intoxicate

adjective
in·​tox·​i·​cate | \ in-ˈtäk-si-kət \

Definition of intoxicate

 (Entry 1 of 2)

intoxicate

verb
in·​tox·​i·​cate | \ in-ˈtäk-sə-ˌkāt \
intoxicated; intoxicating

Definition of intoxicate (Entry 2 of 2)

transitive verb

1 : poison
2a : to excite or stupefy by alcohol or a drug especially to the point where physical and mental control is markedly diminished
b : to excite or elate to the point of enthusiasm or frenzy

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Did You Know?

Verb

For those who think that alcohol and drugs qualify as poisons, the history of intoxicate offers some etymological evidence to bolster your argument. Intoxicate traces back to toxicum, the Latin word for "poison" - and the earliest meaning of intoxicate was just that: "to poison." This sense is now extremely rare, and we currently talk about such harmless things as flowers and perfume having the power to intoxicate. Toxicum turns up in the etymologies of a number of other English words including toxic ("poisonous"), intoxicant ("something that intoxicates") and detoxify ("to remove a poison from"), as well as a number of the names for various poisons themselves.

Examples of intoxicate in a Sentence

Verb

The little bit of beer I drank was not enough to intoxicate me. the stunning spectacle of this Las Vegas show is sure to intoxicate spectators

Recent Examples on the Web: Verb

The vibe at Neiman’s is intoxicating, especially during the holiday season. Vogue, "Watch Erika Jayne’s Unexpected—And Unforgettable—Night at Neiman’s," 5 Dec. 2018 The victim told 911 operators that her boyfriend was intoxicated, armed with a handgun and breaking things inside their duplex. Michael Rietmulder, The Seattle Times, "Man shot dead in Spanaway by sheriff’s deputies who say he was armed, suspected of domestic violence," 21 Oct. 2018 Nine people were hurt -- including four seriously -- when a 79-year-old woman, who may have been intoxicated, crashed her car into a popular Italian restaurant in New York on Sunday night, police said. Caleb Parke, Fox News, "Woman, 79, charged with DWI after driving into an Italian restaurant, report says," 2 Oct. 2018 One scene, involving the removal of a glass case surrounding an obsidian Aztec vase, is simply intoxicating. John Anderson, WSJ, "‘Museo’ Review: Cultural Theft," 13 Sep. 2018 The driver, who stopped and waited for police, showed no signs of being intoxicated, Crowson said. Samantha Ketterer, Houston Chronicle, "Woman fatally struck by car while walking on south Houston road," 29 May 2018 The advocates said officers needlessly fired at Perez-Lopez, who was intoxicated, after the city medical examiner determined that all six bullets struck him from the back and side. Sarah Ravani, San Francisco Chronicle, "The 5 San Francisco police shootings that put the city in the spotlight," 24 May 2018 Alcohol The police responded to a call about a man in a gorilla suit who was intoxicated outside a restaurant on the 300 block of Burr Ridge Parkway at about 12:40 p.m. May 15. Kimberly Fornek, chicagotribune.com, "Police blotter: Man allegedly used someone else's name and credit information at Willowbrook car dealership," 18 May 2018 Each victim was a white female attending Penn State who was intoxicated and walking alone when she was attacked. Crimesider Staff, CBS News, "Police in college town issue warning over possible serial rapist," 20 Apr. 2018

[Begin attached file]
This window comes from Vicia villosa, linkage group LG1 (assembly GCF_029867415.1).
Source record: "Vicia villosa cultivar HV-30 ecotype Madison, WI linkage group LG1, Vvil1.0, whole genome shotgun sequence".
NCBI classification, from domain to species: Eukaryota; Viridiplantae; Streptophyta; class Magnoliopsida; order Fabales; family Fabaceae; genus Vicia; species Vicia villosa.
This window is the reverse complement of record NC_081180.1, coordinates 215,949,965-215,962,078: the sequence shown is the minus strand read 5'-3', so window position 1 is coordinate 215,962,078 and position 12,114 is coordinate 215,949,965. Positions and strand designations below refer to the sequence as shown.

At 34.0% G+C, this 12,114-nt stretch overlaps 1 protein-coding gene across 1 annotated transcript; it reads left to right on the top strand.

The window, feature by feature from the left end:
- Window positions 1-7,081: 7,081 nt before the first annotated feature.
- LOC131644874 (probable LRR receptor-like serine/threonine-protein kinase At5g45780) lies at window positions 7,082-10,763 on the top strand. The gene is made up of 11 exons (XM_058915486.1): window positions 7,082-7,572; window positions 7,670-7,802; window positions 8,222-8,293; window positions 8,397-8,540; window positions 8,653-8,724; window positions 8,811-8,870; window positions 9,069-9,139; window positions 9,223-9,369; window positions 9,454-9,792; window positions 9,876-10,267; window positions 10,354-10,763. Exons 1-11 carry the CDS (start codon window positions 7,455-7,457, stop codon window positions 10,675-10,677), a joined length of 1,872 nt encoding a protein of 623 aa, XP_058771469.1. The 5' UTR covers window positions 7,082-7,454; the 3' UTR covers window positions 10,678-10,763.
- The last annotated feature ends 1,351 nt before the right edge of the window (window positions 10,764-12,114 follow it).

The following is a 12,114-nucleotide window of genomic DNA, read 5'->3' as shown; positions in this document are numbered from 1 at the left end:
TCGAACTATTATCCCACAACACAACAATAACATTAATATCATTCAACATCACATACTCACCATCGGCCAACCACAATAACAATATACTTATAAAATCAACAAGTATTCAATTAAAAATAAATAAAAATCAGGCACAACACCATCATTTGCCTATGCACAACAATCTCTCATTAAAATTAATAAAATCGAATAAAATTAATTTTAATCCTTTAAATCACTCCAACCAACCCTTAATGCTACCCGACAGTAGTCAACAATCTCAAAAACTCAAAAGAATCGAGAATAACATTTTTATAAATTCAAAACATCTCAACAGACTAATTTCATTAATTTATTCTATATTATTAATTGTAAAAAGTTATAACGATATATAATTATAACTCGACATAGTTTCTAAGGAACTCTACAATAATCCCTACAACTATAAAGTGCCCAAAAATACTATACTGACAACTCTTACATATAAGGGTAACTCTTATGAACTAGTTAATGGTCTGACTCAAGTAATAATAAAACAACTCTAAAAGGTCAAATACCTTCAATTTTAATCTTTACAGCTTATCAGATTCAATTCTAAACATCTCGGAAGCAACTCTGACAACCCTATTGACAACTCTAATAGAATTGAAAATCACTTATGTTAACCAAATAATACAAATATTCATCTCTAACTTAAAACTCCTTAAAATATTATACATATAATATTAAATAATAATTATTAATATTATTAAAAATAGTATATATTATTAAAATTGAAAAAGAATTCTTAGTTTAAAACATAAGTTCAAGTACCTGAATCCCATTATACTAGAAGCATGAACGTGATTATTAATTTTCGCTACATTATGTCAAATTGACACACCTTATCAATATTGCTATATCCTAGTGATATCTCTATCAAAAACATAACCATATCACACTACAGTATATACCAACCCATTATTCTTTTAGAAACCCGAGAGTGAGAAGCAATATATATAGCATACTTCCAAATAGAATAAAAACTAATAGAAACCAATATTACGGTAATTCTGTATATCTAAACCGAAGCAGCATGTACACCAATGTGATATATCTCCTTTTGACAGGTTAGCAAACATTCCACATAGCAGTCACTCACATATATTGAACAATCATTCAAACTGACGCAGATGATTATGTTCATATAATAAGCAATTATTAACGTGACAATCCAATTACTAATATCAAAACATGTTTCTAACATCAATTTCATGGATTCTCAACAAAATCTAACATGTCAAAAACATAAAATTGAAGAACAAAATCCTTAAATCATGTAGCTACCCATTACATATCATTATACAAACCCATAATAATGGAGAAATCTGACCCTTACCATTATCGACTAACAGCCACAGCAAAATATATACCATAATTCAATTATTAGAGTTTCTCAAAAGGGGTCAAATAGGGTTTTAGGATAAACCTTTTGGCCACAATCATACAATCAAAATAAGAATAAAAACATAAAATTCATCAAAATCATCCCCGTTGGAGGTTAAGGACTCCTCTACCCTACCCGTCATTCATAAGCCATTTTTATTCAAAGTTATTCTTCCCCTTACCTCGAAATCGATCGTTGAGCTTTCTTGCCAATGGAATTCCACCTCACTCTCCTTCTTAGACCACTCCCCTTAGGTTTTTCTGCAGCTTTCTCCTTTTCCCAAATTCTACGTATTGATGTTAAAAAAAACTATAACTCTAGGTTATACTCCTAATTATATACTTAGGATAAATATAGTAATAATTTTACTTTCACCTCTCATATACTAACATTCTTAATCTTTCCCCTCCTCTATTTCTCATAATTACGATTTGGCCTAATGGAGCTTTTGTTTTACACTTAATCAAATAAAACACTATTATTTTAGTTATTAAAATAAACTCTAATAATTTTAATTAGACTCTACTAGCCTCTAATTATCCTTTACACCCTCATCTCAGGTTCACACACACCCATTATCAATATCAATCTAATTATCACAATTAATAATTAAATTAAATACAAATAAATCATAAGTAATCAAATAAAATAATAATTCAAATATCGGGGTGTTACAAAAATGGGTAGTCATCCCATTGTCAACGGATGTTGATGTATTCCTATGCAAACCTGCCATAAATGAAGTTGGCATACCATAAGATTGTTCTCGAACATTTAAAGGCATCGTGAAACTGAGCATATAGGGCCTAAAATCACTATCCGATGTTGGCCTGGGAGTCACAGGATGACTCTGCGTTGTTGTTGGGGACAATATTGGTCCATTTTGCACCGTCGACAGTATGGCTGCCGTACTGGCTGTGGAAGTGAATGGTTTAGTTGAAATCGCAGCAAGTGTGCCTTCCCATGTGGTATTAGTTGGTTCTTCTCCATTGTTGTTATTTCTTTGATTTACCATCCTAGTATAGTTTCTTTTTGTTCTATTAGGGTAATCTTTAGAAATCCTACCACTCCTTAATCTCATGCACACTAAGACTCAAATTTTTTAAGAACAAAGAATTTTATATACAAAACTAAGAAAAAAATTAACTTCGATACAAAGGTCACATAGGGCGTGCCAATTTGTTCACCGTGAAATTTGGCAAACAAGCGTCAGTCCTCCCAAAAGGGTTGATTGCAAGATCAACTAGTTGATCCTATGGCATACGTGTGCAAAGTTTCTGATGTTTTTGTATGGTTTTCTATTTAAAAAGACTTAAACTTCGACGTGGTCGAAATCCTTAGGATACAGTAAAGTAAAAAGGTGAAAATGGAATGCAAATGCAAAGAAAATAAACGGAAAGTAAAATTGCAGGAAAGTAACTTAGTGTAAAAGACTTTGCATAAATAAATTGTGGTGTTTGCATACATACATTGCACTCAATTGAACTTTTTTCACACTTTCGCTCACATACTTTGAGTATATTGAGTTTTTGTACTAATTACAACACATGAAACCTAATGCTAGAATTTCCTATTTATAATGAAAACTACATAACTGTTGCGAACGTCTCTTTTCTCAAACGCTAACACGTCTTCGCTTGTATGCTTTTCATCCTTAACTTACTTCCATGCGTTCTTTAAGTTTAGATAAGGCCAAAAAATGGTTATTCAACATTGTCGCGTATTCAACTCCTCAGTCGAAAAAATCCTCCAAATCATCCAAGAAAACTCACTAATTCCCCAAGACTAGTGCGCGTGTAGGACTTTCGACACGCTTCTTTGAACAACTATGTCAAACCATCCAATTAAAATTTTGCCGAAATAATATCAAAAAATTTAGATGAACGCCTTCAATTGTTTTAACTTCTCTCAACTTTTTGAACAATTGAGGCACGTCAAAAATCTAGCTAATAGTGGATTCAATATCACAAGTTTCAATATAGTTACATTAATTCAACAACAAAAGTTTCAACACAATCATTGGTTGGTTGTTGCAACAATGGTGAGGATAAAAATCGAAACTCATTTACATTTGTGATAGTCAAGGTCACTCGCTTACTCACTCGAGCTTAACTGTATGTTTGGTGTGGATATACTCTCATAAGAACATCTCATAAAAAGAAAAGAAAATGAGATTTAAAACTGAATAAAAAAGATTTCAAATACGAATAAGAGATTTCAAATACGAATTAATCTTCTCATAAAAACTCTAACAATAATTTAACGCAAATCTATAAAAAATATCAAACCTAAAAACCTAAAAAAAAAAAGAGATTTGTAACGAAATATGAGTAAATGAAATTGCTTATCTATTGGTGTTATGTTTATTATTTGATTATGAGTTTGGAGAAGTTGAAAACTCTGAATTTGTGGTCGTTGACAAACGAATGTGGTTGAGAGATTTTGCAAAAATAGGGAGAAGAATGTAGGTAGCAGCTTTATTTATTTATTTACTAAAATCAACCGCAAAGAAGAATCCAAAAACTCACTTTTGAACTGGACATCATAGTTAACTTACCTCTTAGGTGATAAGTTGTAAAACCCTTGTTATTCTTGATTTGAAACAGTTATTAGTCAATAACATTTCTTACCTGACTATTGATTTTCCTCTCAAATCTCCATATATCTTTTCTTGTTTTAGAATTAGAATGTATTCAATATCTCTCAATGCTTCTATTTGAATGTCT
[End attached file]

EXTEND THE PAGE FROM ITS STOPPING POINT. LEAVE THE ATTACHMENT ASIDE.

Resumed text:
These example sentences are selected automatically from various online news sources to reflect current usage of the word 'intoxicate.' Views expressed in the examples do not represent the opinion of Merriam-Webster or its editors. Send us feedback.

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First Known Use of intoxicate

Adjective

1581, in the meaning defined above

Verb

15th century, in the meaning defined at sense 1

History and Etymology for intoxicate

Verb

Middle English, from Medieval Latin intoxicatus, past participle of intoxicare, from Latin in- + toxicum poison — more at toxic

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The first known use of intoxicate was in the 15th century

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More Definitions for intoxicate

intoxicate

verb

English Language Learners Definition of intoxicate

of alcohol, a drug, etc. : to make (someone) unable to think and behave normally

: to excite or please (someone) in a way that suggests the effect of alcohol or a drug

intoxicate

verb
in·​tox·​i·​cate | \ in-ˈtäk-sə-ˌkāt \
intoxicated; intoxicating

Kids Definition of intoxicate

1 : to affect by alcohol or a drug especially so that normal thinking and acting becomes difficult or impossible : make drunk
2 : to make wildly excited or enthusiastic Intoxicated as he was with the heavens, he couldn't imagine needing anything on earth.— Katherine Paterson, Bridge to Terabithia

intoxicate

transitive verb
in·​tox·​i·​cate | \ -sə-ˌkāt \
intoxicated; intoxicating

Medical Definition of intoxicate

1 : poison
2 : to excite or stupefy by alcohol or a drug especially to the point where physical and mental control is markedly diminished

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intoxicate

transitive verb
in·​tox·​i·​cate | \ in-ˈtäk-sə-ˌkāt \
intoxicated; intoxicating

Legal Definition of intoxicate

: to excite or stupefy by alcohol or a drug especially to the point where physical and mental control is markedly diminished — see also driving under the influence

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